“Captain Johnny”, as he was affectionately known, was a seagoing captain, who first commanded sailing schooners long before ships were powered by steam or diesel. He spent a lifetime earning a living from the sea: fishing, sealing and transporting goods all over North and South America, as well as the Caribbean.

Captain Johnny was more than a sailor. He was a war veteran, a businessman, an author, a poet, a mentor and a captivating storyteller. A man of wit and wisdom, he was the subject of many documentaries and newspaper articles. First and foremost, Captain Johnny was a family man. His beloved wife, sons, daughters and grandchildren were always his priority. In 1956, he moved to Bonavista from his birthplace in Red Cliff so his children could get a better education. His friends played a special role in his life. I am proud to say that I was among those friends.

Captain Johnny will be sadly missed by all who knew and loved him so dearly. I say goodbye to my friend.

Europe
Statements By Members

2:10 p.m.

Conservative

Shelly Glover Saint Boniface, MB

Mr. Speaker, last week, the member for Markham—Unionville said that he thinks that the solution to the eurozone debt is “...putting massive funds into the scene. If the funds are massive enough, that will calm the markets”. Yesterday, his interim leader made the outrageous claim that “any Canadian transfer to the IMF...goes on our books as an asset”.

With such irresponsible economic policies, it is no wonder that the Canadian public relegated the Liberals to the third-party status. The Liberal position is no better than the leader of the NDP's position. He advocates for billions of Canadian tax dollars to be sent to bail out Europe's banks.

This is Europe's debt problem. Europe should act and must not delay.

Official Languages
Statements By Members

2:15 p.m.

NDP

Alexandrine Latendresse Louis-Saint-Laurent, QC

Mr. Speaker, dissent is growing within the Conservative caucus. First, some members publicly expressed their disagreement with the omnibus Trojan Horse bill. Now, bilingualism for officers of Parliament is sowing confusion in the ranks. Some Conservative members believe that bilingualism is a cumbersome, useless burden. Little wonder they won only five seats in Quebec in the last election.

It has been the custom for officers of Parliament to be fluent in French and English, but once the Conservatives came to power, they showed us just how little they care about the country's official languages. The NDP is not alone in condemning these practices. The Commissioner of Official Languages also criticized the Conservatives following the appointment of unilingual officers of Parliament.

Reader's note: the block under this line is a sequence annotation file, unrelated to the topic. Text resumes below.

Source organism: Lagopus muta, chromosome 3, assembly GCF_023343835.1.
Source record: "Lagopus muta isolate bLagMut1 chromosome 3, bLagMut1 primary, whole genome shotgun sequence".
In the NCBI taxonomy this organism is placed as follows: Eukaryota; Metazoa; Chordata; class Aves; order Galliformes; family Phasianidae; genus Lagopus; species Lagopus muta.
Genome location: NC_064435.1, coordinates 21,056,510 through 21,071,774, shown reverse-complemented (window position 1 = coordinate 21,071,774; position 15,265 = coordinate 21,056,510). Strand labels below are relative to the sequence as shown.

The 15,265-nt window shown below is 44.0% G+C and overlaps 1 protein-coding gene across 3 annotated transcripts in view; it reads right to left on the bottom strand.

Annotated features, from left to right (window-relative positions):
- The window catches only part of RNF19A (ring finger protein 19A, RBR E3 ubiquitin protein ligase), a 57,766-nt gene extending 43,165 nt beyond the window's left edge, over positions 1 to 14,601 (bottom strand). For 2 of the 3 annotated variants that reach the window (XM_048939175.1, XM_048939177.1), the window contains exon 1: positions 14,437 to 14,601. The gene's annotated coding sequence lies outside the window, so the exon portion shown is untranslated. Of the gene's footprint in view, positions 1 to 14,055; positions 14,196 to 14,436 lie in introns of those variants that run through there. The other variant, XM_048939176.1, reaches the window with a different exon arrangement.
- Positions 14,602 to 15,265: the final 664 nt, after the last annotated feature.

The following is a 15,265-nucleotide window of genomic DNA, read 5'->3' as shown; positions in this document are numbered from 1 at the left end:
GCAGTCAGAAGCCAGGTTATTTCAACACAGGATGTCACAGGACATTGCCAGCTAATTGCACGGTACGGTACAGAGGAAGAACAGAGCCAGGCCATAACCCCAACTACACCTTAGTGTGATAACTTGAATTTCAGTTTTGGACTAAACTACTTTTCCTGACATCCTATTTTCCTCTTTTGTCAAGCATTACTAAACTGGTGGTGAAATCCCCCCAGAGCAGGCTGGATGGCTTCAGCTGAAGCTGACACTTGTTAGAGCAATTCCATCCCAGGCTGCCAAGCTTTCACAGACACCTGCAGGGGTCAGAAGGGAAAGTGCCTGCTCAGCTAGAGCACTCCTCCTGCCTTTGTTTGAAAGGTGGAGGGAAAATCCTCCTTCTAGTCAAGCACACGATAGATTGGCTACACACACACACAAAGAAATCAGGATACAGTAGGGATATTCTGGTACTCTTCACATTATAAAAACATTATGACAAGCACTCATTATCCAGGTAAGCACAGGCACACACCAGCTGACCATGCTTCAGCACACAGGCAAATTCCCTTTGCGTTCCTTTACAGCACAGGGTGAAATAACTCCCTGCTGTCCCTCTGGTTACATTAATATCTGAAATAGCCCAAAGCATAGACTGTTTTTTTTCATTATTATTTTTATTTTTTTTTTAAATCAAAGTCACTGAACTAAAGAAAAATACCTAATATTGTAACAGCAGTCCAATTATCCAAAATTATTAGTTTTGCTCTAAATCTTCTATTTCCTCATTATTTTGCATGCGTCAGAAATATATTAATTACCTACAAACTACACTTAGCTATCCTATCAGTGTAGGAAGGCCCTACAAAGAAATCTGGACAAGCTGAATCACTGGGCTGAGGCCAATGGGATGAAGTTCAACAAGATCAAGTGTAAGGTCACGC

My bill will give the Conservatives no choice but to respect bilingualism when appointing individuals to Parliamentary positions.

The Conservative caucus has an opportunity to do the right thing and support my bill. I hope that the other Conservative members from Quebec and across Canada will join the NDP and their colleague from Beauce in supporting my bill.

Europe
Statements By Members

2:15 p.m.

Conservative

Ted Opitz Etobicoke Centre, ON

Mr. Speaker, our Conservative government rejects the NDP and Liberal calls to send good Canadian dollars to failing European banks before European countries have even taken action to deal with their own debt crisis. Why does the leader of the NDP expect Canadians to bail out European countries that have borrowed to the brink?

Economic experts agree that the Prime Minister was right to dismiss the IMF's calls for Canadians to fund a European bailout. Stephen Gordon even stated that the problem with the eurozone is not the lack of cash, it is a lack of political will, like the members opposite lack. Unlike the NDP and Liberals, our Conservative government will not adopt the same fiscally reckless policies that exacerbated the debt crisis in Europe, nor do we think that Canadian taxpayers should be on the hook for Europe's unsustainable accumulation of debt.

This is Europe's debt problem. Europe should and must fix it. The NDP leader needs to explain to Canadians why he thinks we should fix it for them.

The Environment
Oral Questions

2:15 p.m.

Outremont
Québec

NDP

Thomas Mulcair Leader of the Opposition

Mr. Speaker, the Prime Minister's mammoth bill is an all-out attack on environmental protection.

The Conservatives are gutting the Fisheries Act, the Species at Risk Act, the Kyoto Protocol Implementation Act, the Environmental Violations Administrative Monetary Penalties Act and the Canadian Environmental Assessment Act, none of which has anything to do with budget implementation.